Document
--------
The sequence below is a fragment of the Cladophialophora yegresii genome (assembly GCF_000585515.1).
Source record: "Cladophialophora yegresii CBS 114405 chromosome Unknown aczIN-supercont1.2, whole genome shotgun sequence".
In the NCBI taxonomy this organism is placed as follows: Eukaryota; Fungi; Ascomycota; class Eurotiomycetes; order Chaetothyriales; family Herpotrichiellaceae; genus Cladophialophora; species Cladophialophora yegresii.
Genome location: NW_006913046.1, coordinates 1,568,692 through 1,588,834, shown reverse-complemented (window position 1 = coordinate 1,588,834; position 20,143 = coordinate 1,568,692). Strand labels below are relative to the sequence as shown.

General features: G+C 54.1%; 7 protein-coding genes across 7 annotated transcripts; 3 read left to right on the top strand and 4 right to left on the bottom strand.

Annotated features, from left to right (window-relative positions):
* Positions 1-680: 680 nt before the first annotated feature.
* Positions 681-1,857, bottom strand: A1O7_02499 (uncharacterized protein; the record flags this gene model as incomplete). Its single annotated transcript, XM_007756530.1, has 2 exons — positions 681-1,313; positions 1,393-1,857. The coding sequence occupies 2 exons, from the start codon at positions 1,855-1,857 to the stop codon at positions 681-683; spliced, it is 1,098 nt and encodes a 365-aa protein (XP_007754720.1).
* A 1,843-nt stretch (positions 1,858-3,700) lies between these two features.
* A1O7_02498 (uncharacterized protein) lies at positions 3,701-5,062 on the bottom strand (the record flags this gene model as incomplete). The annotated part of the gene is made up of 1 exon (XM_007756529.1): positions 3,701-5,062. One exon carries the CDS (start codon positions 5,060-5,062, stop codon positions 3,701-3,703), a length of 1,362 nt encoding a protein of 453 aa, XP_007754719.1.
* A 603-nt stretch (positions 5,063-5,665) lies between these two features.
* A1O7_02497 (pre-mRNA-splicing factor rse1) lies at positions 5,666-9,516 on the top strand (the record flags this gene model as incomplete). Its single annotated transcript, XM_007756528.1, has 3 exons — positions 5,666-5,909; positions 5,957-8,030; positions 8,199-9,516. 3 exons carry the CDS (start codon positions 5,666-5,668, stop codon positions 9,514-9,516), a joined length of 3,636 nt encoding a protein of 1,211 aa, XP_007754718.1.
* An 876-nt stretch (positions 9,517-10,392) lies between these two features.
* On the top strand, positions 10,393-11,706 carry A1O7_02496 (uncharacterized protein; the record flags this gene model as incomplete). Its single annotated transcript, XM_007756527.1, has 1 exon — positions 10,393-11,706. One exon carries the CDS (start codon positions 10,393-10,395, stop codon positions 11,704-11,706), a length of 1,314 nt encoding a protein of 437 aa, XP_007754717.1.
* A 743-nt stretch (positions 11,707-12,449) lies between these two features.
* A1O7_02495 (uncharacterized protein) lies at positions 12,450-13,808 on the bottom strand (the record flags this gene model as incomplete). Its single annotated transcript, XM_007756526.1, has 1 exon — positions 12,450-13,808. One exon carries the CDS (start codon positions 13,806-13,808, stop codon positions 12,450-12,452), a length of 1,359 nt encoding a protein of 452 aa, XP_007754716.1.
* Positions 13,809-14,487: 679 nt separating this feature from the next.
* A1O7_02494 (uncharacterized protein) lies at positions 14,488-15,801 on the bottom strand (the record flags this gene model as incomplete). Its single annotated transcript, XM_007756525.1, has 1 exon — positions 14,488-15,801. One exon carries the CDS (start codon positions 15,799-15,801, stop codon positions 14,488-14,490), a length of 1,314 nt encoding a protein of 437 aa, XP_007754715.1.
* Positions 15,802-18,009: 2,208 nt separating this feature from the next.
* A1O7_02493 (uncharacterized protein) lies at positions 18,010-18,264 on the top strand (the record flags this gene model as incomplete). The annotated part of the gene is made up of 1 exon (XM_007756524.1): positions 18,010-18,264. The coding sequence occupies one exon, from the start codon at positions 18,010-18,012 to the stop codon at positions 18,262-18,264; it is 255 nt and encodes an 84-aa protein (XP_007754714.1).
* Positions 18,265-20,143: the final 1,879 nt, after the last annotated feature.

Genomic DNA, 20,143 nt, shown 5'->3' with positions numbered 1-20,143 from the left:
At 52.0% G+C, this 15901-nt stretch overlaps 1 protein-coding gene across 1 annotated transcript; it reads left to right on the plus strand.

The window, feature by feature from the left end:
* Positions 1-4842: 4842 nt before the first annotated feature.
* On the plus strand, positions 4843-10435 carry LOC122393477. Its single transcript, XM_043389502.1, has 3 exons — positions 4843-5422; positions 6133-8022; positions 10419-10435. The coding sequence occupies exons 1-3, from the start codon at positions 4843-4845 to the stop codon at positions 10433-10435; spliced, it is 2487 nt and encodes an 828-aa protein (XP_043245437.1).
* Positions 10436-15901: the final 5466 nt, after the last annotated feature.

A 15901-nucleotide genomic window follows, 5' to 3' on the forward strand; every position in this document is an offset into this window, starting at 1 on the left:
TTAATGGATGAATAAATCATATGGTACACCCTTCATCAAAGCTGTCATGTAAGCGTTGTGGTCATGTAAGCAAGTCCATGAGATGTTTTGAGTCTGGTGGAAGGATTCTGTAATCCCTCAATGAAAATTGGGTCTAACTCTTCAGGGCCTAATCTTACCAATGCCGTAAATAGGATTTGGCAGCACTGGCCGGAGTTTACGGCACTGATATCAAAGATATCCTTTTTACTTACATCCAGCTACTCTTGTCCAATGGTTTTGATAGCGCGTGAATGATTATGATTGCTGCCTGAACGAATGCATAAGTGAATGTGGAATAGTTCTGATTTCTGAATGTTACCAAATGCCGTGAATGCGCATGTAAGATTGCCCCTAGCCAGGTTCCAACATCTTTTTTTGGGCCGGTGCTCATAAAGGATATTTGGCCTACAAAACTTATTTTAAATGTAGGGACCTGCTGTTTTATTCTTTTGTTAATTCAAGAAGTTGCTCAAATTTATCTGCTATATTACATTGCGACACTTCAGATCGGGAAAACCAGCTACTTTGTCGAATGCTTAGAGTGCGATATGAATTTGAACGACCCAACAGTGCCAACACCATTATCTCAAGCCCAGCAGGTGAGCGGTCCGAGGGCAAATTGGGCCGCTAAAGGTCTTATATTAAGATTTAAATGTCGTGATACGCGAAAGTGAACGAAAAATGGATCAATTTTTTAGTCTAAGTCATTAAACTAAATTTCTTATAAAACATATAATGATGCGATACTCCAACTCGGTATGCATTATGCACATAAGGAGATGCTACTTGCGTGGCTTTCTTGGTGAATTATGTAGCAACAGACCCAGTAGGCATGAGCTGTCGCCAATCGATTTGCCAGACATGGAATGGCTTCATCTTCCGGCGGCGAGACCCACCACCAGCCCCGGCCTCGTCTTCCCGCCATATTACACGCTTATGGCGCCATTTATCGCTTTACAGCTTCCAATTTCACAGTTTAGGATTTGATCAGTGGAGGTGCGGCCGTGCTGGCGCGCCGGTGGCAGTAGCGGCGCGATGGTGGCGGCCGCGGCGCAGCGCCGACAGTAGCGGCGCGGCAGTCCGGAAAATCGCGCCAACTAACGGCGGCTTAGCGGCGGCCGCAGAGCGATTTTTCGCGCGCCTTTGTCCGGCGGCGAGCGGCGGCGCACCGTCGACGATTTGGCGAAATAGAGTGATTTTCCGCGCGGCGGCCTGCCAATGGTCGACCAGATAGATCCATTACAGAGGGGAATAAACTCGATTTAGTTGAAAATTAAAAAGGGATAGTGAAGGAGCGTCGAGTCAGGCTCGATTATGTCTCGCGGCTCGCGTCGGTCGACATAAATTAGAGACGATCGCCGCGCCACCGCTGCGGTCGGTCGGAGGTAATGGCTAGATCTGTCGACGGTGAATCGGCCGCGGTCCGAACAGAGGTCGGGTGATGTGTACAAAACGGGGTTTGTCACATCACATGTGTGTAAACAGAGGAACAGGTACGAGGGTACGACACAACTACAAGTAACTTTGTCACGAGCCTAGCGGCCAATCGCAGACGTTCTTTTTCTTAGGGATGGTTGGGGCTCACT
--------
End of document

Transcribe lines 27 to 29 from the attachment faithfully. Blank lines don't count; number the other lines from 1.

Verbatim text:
* Positions 10436-15901: the final 5466 nt, after the last annotated feature.

A 15901-nucleotide genomic window follows, 5' to 3' on the forward strand; every position in this document is an offset into this window, starting at 1 on the left:
TTAATGGATGAATAAATCATATGGTACACCCTTCATCAAAGCTGTCATGTAAGCGTTGTGGTCATGTAAGCAAGTCCATGAGATGTTTTGAGTCTGGTGGAAGGATTCTGTAATCCCTCAATGAAAATTGGGTCTAACTCTTCAGGGCCTAATCTTACCAATGCCGTAAATAGGATTTGGCAGCACTGGCCGGAGTTTACGGCACTGATATCAAAGATATCCTTTTTACTTACATCCAGCTACTCTTGTCCAATGGTTTTGATAGCGCGTGAATGATTATGATTGCTGCCTGAACGAATGCATAAGTGAATGTGGAATAGTTCTGATTTCTGAATGTTACCAAATGCCGTGAATGCGCATGTAAGATTGCCCCTAGCCAGGTTCCAACATCTTTTTTTGGGCCGGTGCTCATAAAGGATATTTGGCCTACAAAACTTATTTTAAATGTAGGGACCTGCTGTTTTATTCTTTTGTTAATTCAAGAAGTTGCTCAAATTTATCTGCTATATTACATTGCGACACTTCAGATCGGGAAAACCAGCTACTTTGTCGAATGCTTAGAGTGCGATATGAATTTGAACGACCCAACAGTGCCAACACCATTATCTCAAGCCCAGCAGGTGAGCGGTCCGAGGGCAAATTGGGCCGCTAAAGGTCTTATATTAAGATTTAAATGTCGTGATACGCGAAAGTGAACGAAAAATGGATCAATTTTTTAGTCTAAGTCATTAAACTAAATTTCTTATAAAACATATAATGATGCGATACTCCAACTCGGTATGCATTATGCACATAAGGAGATGCTACTTGCGTGGCTTTCTTGGTGAATTATGTAGCAACAGACCCAGTAGGCATGAGCTGTCGCCAATCGATTTGCCAGACATGGAATGGCTTCATCTTCCGGCGGCGAGACCCACCACCAGCCCCGGCCTCGTCTTCCCGCCATATTACACGCTTATGGCGCCATTTATCGCTTTACAGCTTCCAATTTCACAGTTTAGGATTTGATCAGTGGAGGTGCGGCCGTGCTGGCGCGCCGGTGGCAGTAGCGGCGCGATGGTGGCGGCCGCGGCGCAGCGCCGACAGTAGCGGCGCGGCAGTCCGGAAAATCGCGCCAACTAACGGCGGCTTAGCGGCGGCCGCAGAGCGATTTTTCGCGCGCCTTTGTCCGGCGGCGAGCGGCGGCGCACCGTCGACGATTTGGCGAAATAGAGTGATTTTCCGCGCGGCGGCCTGCCAATGGTCGACCAGATAGATCCATTACAGAGGGGAATAAACTCGATTTAGTTGAAAATTAAAAAGGGATAGTGAAGGAGCGTCGAGTCAGGCTCGATTATGTCTCGCGGCTCGCGTCGGTCGACATAAATTAGAGACGATCGCCGCGCCACCGCTGCGGTCGGTCGGAGGTAATGGCTAGATCTGTCGACGGTGAATCGGCCGCGGTCCGAACAGAGGTCGGGTGATGTGTACAAAACGGGGTTTGTCACATCACATGTGTGTAAACAGAGGAACAGGTACGAGGGTACGACACAACTACAAGTAACTTTGTCACGAGCCTAGCGGCCAATCGCAGACGTTCTTTTTCTTAGGGATGGTTGGGGCTCACT